“I’m not saying she deserved it. No human being deserves that,” he continued and cited Woody’s earlier diagnoses of mental illness and his history of problems with Irving. “You have to understand, it is a volatile, toxic relationship.”
Irving said as much herself when she took the stand as the sole defense witness. She acknowledged Woody had taken out a protective order against her in 2014, which she said she was later arrested for violating. She admitted that sometime after that, she’d broken windows at Woody’s grandmother’s house because he wouldn’t call her back.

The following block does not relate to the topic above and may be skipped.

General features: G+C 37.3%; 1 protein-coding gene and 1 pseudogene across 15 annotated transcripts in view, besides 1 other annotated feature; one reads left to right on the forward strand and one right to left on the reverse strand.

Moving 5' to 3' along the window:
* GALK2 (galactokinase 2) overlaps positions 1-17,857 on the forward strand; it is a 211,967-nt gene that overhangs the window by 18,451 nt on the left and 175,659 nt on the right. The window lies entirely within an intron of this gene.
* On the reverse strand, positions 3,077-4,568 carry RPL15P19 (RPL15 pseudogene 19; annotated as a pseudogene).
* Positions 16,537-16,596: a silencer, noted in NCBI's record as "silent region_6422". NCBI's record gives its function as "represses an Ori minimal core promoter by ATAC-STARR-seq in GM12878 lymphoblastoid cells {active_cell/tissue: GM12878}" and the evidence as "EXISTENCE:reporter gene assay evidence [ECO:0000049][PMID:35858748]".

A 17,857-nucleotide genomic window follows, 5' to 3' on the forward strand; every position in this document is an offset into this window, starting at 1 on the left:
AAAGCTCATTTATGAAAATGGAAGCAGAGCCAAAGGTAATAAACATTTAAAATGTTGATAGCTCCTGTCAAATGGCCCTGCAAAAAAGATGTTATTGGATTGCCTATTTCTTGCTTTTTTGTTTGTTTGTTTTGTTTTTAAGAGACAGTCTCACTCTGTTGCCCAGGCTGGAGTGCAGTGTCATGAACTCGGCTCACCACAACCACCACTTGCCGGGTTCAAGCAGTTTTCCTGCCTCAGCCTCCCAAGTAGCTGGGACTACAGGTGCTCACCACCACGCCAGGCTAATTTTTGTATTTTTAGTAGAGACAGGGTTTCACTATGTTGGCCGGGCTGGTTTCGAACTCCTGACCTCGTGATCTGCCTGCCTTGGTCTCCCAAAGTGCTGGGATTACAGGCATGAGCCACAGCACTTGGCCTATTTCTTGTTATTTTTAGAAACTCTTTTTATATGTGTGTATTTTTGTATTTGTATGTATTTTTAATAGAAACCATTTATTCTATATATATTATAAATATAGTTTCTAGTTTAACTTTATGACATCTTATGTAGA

“Everybody’s looking at him like he’s the bad, like I’m so innocent,” Irving said. “I do have a temper.”
Citing recent drug and alcohol addictions, she also declined to answer most of the prosecution’s questions, denying she’d been left with a scar and claiming not to recognize herself in the video footage or in forensic photographs taken after the attack.
“Your memory appears to be a lot better regarding older incidents,” noted prosecutor John McNeil, who then asked Irving if she was trying to keep Woody out of jail with her testimony.
“Correct,” she replied, then explained why she answered that accusation truthfully: “I’m under oath.”
Woody will be formally sentenced on the malicious wounding charge in April.
Woody also faces a July charge of eluding Roanoke police and online records show he’s still on probation for a federal drug conviction from 2008. It wasn’t clear Wednesday how his Circuit Court cases would affect that.